Accumulation of scales under the distal portion of the nail plate, with nail thickening and uplifting

Jagged edge with spikes

Jagged edges are seen in proximal margin of the onycholytic area, with sharp whitish longitudinal lines extending proximal to the nail plate

Transverse striae

Horizontal lines parallel to the lunula, with colors ranging from white to brown

Distal irregular termination

Irregular ending of the thickened nail plate with crumbly appearance

Yellow discoloration

Color changes ranging from light yellow to orange

Brown discoloration

Color changes ranging from light brown to dark brown

Black discoloration

Black color change except for the bleeding and artificial color changes in the nail plate

Homogeneous leukonychia

White color changes greater than 1 mm on the nail plate

Longitudinal leukonychia

White longitudinal lines parallel to the grooves on the nail plate

Punctate leukonychia

White spots or flecks with dimensions of less than 1 mm on the nail plate

Nail plate destruction

(=onychodystrophy)

Partial or complete disruption of the various keratinous layers of the nail plate

 

Table 1. Definition of dermoscopic patterns

5) Sample collection for direct microscopic examination with 20% KOH

All specimens were collected through subungual debris and nail plate scraping according to the clinical subtypes of onychomycosis.

Samples were collected by subungual debris in DLSO and FM, and nail plate scraping in PSO and WSO. To minimize contamination, specimens were collected from the most proximal affected area of the representative nail without causing trauma.

Direct microscopic examination with 20% KOH was not performed in cases wherein the clinical signs were apparent.

2. Statistical analysis

Data were coded and entered into Microsoft Excel. The proportions of each dermoscopic pattern were compared.

RESULTS

A total of 42 suspected onychomycosis patients with dermoscopic nail images were enrolled. Of the 42 patients, 18 had onychomycosis as confirmed through KOH smears. Meanwhile, 24 patients had relatively apparent clinical evi- dence of onychomycosis at the first visit and showed clean nail growth on the proximal nail plate after topical efinaconazole or amorolfine treatment during outpatient follow-up. In this study, the dermoscopic images of the 42 representative nails were reviewed.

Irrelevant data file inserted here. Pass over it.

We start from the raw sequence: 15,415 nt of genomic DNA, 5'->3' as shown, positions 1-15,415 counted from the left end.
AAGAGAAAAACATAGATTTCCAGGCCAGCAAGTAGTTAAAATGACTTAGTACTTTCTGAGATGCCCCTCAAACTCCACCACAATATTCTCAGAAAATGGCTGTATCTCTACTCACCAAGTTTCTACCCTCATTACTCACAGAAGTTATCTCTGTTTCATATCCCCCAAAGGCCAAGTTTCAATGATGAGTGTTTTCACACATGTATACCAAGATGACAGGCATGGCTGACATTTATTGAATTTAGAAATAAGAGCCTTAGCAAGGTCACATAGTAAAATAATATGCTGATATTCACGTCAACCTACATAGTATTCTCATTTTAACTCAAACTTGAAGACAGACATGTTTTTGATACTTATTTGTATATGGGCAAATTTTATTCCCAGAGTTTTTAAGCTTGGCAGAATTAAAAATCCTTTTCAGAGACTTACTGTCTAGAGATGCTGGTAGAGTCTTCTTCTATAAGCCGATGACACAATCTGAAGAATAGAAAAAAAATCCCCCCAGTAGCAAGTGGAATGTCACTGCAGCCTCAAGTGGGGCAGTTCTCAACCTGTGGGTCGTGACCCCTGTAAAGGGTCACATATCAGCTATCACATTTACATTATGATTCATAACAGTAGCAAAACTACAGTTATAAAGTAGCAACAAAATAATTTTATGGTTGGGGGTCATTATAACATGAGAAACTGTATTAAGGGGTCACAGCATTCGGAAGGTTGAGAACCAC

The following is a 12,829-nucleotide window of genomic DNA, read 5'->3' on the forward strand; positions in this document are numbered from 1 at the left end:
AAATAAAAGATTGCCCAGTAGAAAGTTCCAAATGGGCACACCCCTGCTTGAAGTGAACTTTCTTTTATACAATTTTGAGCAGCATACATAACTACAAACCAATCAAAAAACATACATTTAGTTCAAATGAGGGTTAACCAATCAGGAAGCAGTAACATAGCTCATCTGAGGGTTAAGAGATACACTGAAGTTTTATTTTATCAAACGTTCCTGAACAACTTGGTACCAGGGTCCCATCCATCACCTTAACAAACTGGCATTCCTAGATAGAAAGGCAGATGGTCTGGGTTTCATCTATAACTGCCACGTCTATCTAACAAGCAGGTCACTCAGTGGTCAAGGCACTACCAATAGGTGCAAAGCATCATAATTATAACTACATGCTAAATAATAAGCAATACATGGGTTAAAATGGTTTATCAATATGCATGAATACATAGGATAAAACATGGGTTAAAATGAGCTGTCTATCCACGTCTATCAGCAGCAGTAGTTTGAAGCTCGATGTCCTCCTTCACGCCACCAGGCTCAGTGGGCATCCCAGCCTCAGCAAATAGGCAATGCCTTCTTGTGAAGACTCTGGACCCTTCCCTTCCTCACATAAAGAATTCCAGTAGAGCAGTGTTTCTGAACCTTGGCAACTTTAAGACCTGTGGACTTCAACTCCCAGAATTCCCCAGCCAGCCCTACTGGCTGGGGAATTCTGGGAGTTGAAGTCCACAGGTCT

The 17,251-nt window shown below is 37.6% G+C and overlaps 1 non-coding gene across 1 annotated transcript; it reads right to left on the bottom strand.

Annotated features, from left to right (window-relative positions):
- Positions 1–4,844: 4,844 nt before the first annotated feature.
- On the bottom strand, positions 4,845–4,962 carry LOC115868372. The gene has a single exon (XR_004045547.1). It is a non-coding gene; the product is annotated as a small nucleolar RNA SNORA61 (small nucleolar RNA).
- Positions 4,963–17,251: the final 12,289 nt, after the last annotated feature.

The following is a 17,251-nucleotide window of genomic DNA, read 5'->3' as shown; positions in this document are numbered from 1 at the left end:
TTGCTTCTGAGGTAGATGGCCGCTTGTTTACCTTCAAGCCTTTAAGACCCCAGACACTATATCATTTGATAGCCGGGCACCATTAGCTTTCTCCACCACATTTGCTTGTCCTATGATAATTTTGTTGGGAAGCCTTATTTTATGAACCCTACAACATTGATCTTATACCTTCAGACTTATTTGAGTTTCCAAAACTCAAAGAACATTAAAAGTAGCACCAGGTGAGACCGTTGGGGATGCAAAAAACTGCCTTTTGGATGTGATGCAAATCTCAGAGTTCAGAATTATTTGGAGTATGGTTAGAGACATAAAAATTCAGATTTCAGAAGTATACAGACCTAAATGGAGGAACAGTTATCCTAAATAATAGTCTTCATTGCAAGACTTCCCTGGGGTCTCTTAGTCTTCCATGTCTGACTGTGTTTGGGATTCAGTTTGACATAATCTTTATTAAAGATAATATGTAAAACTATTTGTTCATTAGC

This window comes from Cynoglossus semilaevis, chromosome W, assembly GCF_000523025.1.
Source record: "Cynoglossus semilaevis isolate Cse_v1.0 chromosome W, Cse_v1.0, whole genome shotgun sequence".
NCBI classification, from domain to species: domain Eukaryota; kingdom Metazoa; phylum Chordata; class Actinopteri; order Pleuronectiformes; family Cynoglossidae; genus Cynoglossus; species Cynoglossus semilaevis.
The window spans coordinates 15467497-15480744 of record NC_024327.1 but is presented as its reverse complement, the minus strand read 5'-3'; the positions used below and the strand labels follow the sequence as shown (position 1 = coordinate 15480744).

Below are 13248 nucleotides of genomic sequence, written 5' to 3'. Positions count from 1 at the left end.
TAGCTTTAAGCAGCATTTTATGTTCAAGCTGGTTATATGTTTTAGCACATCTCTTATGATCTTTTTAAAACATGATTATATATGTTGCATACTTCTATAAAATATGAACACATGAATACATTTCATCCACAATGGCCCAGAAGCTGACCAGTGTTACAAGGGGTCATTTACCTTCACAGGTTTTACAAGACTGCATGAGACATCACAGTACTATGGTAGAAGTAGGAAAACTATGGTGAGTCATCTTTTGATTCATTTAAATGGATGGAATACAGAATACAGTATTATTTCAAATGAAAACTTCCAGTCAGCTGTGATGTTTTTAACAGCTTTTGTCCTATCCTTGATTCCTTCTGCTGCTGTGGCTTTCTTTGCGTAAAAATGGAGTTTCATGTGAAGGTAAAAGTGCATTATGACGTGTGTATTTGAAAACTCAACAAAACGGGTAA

1. Common dermoscopic findings in onycho- mycosis

Figure 1. Dermoscopic patterns of onychomycosis (magnification, ×10) (A) Yellow/ brown discoloration (B) Subungual hyperkeratosis (blue arrows) (C) Homogeneous leukonychia (blue arrows) (D) Longitudinal leukonychia (blue arrow) (E) Black discoloration (F) Jagged edge with spikes (blue arrow) (G) Distal irregular termin- ation (blue arrows) (H) Transverse striae (blue arrows)) (I) Punctate leukonychia (blue arrow) (J) Nail plate destruction (=onychodystrophy) (blue arrow)

Dermoscopy images of each representative nail were taken and collected, and the dermoscopic patterns observed in each image were recorded. Thereafter, we analyzed the number and proportion of specific onychomycosis dermoscopic pat- terns (Fig. 1).

Color change of the nail plate, such as yellow/brown dis- coloration, was the most frequently observed feature. Yellow and brown discolorations were seen in 52.4% and 50.0% nails, respectively (Fig. 1A). Subungual hyperkeratosis (Fig. 1B), homogeneous leukonychia (Fig. 1C), longitudinal leukonychia (Fig. 1D), black discoloration (Fig. 1E), jagged edge with spikes (Fig. 1F), distal irregular termination (Fig. 1G), trans- verse striae (Fig. 1H), punctate leukonychia (Fig. 1I), and nail plate destruction (Fig. 1J) were observed in decreasing order (Table 2).

Description

Number
(N=42)

Percentage
(%)

Yellow discoloration

22

52.4

Brown discoloration

21

50.0

Subungual hyperkeratosis

20

47.6

Homogeneous leukonychia

14

33.3

Longitudinal leukonychia

10

23.8

Black discoloration

10

23.8

Jagged edge with spikes

9

21.4

Distal irregular termination

8

19.0

Transverse striae

3

7.1

Punctate leukonychia

3

7.1

Nail plate destruction

(=onychodystrophy)

3

7.1

 

Table 2. The proportions of specific dermoscopic patterns observed in onychomycosis

2. Dermoscopic findings according to the clinical subtypes of onychomycosis

Figure 2. Dermoscopic findings of DLSO and TDO (A) Distolateral subungual onychomycosis (DLSO), showing brownish discoloration and ruin appearance (green arrow) (magnification, ×10) (B) Total dystrophic onychomycosis (TDO), showing onychodystrophy (yellow arrow), subungual hyperkeratosis (red arrow), and brownish discoloration (blue arrow) (magnification, ×10)